Yes, Gertrude Stein we’ve said it before: There is a there there, if you look hard enough. Bennett Gallery and the nearby Hanson Gallery, along with a string of new art spaces that are appearing on nearby Sutherland Avenue, go far beyond the Thomas Kincaid du jour . There’s real art, much of it local—some of it highly experimental, such as Bob Ichter’s Fauvistic-inspired paintings at Hanson. On Homberg Drive, the Actor’s Co-op is having its most experimental season in years. Hedwig , the German transgender rock opera, made a big splash at the Black Box Theatre. There are six martial arts dojos. And five dance studios, including Ballet Gloria.
There’s Toddy’s, which has recently moved to a new location only a few blocks east of their old store. Its hole-in-the-wall bar remain in its original location; they still offer free hotdogs for late-night drinkers. Across the street is Opal’s Lounge, a relatively quiet, laid-back bar that few seem to know about, known for its stellar jukebox. Long’s Drugstore, whose lunch counter has been in operation for more than 50 years, is still going strong, unaffected by change.
Here, the concept of Bearden Village, which was designed as a hub of activity for the internationally colorful neighborhoods along nearby Sutherland, is now over five years old. Still, neighborhood activists say that the area will become more pedestrian friendly, to allow for a downtown feel in one of the more traffic-heavy parts of town.
Down a little, farther in Bearden, there’s Union Jack’s, nestled just off the Pike, a throwback pub with real dartboards, not the electronic boards that seem to be the norm all over town, gadgets leftover from a electric fad in the early ’90s.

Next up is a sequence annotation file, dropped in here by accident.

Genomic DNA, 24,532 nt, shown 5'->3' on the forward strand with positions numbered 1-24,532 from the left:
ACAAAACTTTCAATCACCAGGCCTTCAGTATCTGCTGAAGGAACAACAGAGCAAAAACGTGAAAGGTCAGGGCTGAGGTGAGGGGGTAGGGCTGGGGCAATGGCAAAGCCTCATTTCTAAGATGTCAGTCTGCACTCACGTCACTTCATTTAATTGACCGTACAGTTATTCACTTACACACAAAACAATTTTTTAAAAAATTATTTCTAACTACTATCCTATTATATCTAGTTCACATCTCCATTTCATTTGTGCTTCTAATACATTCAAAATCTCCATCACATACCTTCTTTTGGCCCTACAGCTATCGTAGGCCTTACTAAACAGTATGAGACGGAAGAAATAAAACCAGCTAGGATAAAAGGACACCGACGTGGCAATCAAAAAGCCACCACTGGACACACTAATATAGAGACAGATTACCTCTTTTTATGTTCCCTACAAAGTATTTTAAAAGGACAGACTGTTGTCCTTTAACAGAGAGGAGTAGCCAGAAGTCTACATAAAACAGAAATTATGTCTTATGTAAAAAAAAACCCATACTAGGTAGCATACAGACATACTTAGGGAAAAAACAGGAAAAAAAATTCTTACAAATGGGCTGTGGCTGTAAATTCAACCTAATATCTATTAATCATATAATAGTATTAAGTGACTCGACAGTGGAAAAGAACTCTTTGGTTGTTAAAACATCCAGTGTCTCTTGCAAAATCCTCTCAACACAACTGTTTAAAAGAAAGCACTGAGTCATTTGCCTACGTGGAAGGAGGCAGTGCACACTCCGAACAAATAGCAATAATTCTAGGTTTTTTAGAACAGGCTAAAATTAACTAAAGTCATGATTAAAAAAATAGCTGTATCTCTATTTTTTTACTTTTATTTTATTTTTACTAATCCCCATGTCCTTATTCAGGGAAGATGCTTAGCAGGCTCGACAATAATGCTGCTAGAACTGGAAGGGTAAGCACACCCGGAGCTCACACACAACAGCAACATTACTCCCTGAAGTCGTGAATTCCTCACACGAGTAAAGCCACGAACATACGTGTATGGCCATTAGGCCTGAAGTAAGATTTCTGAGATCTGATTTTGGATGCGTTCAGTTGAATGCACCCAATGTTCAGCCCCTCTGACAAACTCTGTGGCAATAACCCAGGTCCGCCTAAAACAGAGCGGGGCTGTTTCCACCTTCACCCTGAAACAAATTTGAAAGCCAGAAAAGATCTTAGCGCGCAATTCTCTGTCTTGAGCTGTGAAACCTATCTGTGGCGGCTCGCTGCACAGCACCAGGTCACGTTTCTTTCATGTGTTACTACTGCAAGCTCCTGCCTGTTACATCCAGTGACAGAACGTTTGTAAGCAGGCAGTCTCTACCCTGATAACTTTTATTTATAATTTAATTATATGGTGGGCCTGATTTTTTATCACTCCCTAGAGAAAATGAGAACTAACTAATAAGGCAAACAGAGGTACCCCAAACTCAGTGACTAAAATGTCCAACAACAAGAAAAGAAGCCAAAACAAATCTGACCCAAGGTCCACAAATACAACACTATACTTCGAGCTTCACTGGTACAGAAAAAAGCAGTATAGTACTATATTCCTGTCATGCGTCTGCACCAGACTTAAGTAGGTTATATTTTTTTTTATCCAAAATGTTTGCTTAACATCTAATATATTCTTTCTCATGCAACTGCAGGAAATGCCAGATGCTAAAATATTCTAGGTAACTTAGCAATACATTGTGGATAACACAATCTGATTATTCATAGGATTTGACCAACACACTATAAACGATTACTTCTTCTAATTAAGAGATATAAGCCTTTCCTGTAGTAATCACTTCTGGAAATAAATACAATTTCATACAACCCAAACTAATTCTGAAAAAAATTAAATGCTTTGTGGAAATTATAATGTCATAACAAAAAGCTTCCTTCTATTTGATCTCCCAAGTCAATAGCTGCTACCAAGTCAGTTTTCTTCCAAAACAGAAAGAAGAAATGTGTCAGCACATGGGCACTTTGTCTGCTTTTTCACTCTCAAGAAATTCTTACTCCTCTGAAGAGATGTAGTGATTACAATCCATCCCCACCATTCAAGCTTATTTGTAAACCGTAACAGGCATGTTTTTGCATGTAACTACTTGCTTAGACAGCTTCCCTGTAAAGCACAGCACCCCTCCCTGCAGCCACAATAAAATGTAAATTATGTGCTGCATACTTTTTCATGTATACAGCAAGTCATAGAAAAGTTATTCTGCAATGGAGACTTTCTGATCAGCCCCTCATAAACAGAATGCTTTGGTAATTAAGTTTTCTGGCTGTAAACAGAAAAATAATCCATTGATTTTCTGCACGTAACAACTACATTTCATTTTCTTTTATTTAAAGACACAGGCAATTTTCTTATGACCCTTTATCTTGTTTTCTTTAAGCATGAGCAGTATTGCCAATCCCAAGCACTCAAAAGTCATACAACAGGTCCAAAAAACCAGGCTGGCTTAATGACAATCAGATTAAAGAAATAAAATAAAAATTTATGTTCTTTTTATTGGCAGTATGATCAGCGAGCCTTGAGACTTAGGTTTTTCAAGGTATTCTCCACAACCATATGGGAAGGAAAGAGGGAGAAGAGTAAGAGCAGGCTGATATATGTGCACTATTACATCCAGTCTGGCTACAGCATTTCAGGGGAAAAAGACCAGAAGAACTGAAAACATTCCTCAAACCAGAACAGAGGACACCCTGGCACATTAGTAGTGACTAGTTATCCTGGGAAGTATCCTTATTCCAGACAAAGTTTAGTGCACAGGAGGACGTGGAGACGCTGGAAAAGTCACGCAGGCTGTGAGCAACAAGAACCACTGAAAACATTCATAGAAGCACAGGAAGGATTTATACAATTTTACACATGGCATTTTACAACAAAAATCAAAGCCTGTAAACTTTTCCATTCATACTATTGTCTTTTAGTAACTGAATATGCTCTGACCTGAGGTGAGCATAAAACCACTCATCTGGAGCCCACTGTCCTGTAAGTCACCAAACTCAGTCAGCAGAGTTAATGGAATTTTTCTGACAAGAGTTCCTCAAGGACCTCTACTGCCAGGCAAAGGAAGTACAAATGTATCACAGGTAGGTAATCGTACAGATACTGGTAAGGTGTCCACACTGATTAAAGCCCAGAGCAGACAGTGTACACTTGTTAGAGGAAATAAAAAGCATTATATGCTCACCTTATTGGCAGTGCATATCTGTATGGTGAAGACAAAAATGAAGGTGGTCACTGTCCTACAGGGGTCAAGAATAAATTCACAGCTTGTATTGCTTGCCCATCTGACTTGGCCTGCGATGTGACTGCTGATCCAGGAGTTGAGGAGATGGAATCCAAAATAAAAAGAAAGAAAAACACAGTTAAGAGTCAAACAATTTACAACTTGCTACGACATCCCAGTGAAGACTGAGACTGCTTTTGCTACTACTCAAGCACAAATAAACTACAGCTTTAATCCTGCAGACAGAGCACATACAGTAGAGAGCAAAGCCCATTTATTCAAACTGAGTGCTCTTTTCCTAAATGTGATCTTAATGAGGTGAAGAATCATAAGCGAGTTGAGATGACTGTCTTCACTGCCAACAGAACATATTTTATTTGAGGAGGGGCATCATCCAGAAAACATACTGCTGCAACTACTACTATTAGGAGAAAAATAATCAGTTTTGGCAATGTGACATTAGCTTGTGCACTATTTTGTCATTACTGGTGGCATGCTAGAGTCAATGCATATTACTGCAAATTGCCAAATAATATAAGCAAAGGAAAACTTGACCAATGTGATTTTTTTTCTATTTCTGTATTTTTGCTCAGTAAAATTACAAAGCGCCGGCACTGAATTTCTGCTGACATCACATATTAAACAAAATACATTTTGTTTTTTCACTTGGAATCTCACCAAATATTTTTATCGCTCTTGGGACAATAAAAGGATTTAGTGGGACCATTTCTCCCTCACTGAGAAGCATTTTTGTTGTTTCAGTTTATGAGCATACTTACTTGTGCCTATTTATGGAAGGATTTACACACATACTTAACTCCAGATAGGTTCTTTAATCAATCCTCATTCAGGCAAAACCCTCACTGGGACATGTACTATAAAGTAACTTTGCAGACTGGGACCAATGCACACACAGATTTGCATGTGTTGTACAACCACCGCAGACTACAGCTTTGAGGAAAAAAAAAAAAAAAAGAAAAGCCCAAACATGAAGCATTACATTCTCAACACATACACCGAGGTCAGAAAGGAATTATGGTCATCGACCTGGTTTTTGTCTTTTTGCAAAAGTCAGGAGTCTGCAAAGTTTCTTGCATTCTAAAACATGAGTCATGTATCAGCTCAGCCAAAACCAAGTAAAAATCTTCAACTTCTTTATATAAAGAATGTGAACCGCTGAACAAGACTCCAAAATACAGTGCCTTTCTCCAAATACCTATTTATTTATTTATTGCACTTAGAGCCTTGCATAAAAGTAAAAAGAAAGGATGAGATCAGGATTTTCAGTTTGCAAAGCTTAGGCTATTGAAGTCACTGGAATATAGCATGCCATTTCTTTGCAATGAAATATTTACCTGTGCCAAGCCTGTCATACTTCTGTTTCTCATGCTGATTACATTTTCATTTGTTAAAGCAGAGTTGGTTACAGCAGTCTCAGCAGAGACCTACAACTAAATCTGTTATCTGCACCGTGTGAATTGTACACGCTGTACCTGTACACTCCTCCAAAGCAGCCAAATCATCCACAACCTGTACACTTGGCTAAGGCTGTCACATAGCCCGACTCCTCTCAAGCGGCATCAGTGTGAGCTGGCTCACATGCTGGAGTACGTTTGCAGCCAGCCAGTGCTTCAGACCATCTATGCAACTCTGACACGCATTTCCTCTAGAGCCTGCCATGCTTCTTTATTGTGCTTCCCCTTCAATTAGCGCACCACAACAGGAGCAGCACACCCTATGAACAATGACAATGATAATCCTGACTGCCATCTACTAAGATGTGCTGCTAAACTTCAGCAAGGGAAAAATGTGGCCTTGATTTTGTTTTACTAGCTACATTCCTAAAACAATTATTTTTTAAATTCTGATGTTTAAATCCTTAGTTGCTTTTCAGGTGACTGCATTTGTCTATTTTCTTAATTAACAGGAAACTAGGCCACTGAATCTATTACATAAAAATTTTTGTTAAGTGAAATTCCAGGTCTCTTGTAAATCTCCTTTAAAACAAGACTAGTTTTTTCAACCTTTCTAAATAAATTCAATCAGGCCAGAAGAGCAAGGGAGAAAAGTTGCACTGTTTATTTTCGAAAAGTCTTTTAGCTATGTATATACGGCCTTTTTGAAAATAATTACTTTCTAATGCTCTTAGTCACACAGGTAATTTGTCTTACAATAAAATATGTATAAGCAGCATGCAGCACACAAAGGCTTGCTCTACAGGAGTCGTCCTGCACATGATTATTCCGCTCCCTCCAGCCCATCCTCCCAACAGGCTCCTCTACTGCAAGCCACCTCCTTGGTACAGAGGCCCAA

On Bearden Hill, Well By Nature is said to have a professional acupuncturist on staff.
Every now and then, there’s a place on or near the Pike that doesn’t seem to be moving quite as fast as everything else.
The sun comes out again as I walked up Bearden Hill. Rainwater flows down, streaming with gasoline rainbows.
The sidewalk ends after Northshore intersects the pike. The shoulders of Bearden Hill are, fortunately, wide enough to keep me out of traffic. I have yet to meet another pedestrian outside of Cumberland. No one walks here. For years, when this area was growing, city codes didn’t even require the construction of a sidewalk.
I head past PF Chang’s, and enter the vast buildup along Kingston Pike. A light drizzle begins as I descend. An antique gallery occupies the space that once housed The Spot, where local rocker Dave Landeo perfected his guitar chops.
It’s been eerily quiet here lately, after dark.
I walk quickly. A few UT fans shout woo-hoos at me as I pass Kingston Alley. Kickoff is still an hour away. West Town Mall’s parking lots are busy. Traffic slows while cars navigate around some minimal flooding.
Further west, there’s some impressive flooding where N. Peters Road meets the Pike. A section of an auto repair shop’s parking lot was completely submerged. A few cars were in water up to their windshields.
The nearby Baker-Peters Jazz Club, located in a house that was built in the 1850s, seems out of place, forgotten by development. Later, the self-described “funky and free” jazz group Tease Louise will be setting up around 9 p.m. Business as usual.
"I use the term desert,” Nolt says of the area. “There’s so much asphalt out there, nothing grows on it. It’s biologically dead. It’s a suburban nightmare.”